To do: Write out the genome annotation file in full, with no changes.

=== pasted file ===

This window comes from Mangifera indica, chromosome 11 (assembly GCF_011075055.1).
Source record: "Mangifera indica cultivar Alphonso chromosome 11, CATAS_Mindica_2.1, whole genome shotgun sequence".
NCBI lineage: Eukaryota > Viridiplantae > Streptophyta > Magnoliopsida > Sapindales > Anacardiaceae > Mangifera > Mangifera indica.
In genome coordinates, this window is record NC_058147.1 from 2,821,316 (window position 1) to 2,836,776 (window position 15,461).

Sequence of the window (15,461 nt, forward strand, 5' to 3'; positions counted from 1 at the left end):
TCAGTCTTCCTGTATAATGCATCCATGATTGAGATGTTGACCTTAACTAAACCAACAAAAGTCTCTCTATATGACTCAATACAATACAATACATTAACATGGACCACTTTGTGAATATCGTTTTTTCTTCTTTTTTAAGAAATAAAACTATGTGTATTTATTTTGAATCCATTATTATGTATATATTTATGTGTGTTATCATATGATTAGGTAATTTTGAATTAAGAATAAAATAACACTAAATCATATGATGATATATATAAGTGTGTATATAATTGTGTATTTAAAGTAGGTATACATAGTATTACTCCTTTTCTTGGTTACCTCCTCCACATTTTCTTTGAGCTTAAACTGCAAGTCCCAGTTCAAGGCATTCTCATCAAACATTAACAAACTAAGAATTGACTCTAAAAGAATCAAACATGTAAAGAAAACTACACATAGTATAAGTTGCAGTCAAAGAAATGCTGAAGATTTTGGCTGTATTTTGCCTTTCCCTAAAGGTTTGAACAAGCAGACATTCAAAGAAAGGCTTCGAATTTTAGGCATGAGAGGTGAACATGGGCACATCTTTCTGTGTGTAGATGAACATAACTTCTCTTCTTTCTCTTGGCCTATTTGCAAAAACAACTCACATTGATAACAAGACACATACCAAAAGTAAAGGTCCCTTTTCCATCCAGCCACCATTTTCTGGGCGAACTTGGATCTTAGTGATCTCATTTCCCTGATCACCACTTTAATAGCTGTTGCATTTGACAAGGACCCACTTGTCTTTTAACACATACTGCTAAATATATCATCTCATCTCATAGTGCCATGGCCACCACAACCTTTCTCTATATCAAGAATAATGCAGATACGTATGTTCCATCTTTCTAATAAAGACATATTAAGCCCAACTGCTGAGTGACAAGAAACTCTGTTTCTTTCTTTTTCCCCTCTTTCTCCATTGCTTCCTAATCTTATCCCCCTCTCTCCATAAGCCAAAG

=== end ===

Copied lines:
This window comes from Mangifera indica, chromosome 11 (assembly GCF_011075055.1).
Source record: "Mangifera indica cultivar Alphonso chromosome 11, CATAS_Mindica_2.1, whole genome shotgun sequence".
NCBI lineage: Eukaryota > Viridiplantae > Streptophyta > Magnoliopsida > Sapindales > Anacardiaceae > Mangifera > Mangifera indica.
In genome coordinates, this window is record NC_058147.1 from 2,821,316 (window position 1) to 2,836,776 (window position 15,461).

Sequence of the window (15,461 nt, forward strand, 5' to 3'; positions counted from 1 at the left end):
TCAGTCTTCCTGTATAATGCATCCATGATTGAGATGTTGACCTTAACTAAACCAACAAAAGTCTCTCTATATGACTCAATACAATACAATACATTAACATGGACCACTTTGTGAATATCGTTTTTTCTTCTTTTTTAAGAAATAAAACTATGTGTATTTATTTTGAATCCATTATTATGTATATATTTATGTGTGTTATCATATGATTAGGTAATTTTGAATTAAGAATAAAATAACACTAAATCATATGATGATATATATAAGTGTGTATATAATTGTGTATTTAAAGTAGGTATACATAGTATTACTCCTTTTCTTGGTTACCTCCTCCACATTTTCTTTGAGCTTAAACTGCAAGTCCCAGTTCAAGGCATTCTCATCAAACATTAACAAACTAAGAATTGACTCTAAAAGAATCAAACATGTAAAGAAAACTACACATAGTATAAGTTGCAGTCAAAGAAATGCTGAAGATTTTGGCTGTATTTTGCCTTTCCCTAAAGGTTTGAACAAGCAGACATTCAAAGAAAGGCTTCGAATTTTAGGCATGAGAGGTGAACATGGGCACATCTTTCTGTGTGTAGATGAACATAACTTCTCTTCTTTCTCTTGGCCTATTTGCAAAAACAACTCACATTGATAACAAGACACATACCAAAAGTAAAGGTCCCTTTTCCATCCAGCCACCATTTTCTGGGCGAACTTGGATCTTAGTGATCTCATTTCCCTGATCACCACTTTAATAGCTGTTGCATTTGACAAGGACCCACTTGTCTTTTAACACATACTGCTAAATATATCATCTCATCTCATAGTGCCATGGCCACCACAACCTTTCTCTATATCAAGAATAATGCAGATACGTATGTTCCATCTTTCTAATAAAGACATATTAAGCCCAACTGCTGAGTGACAAGAAACTCTGTTTCTTTCTTTTTCCCCTCTTTCTCCATTGCTTCCTAATCTTATCCCCCTCTCTCCATAAGCCAAAG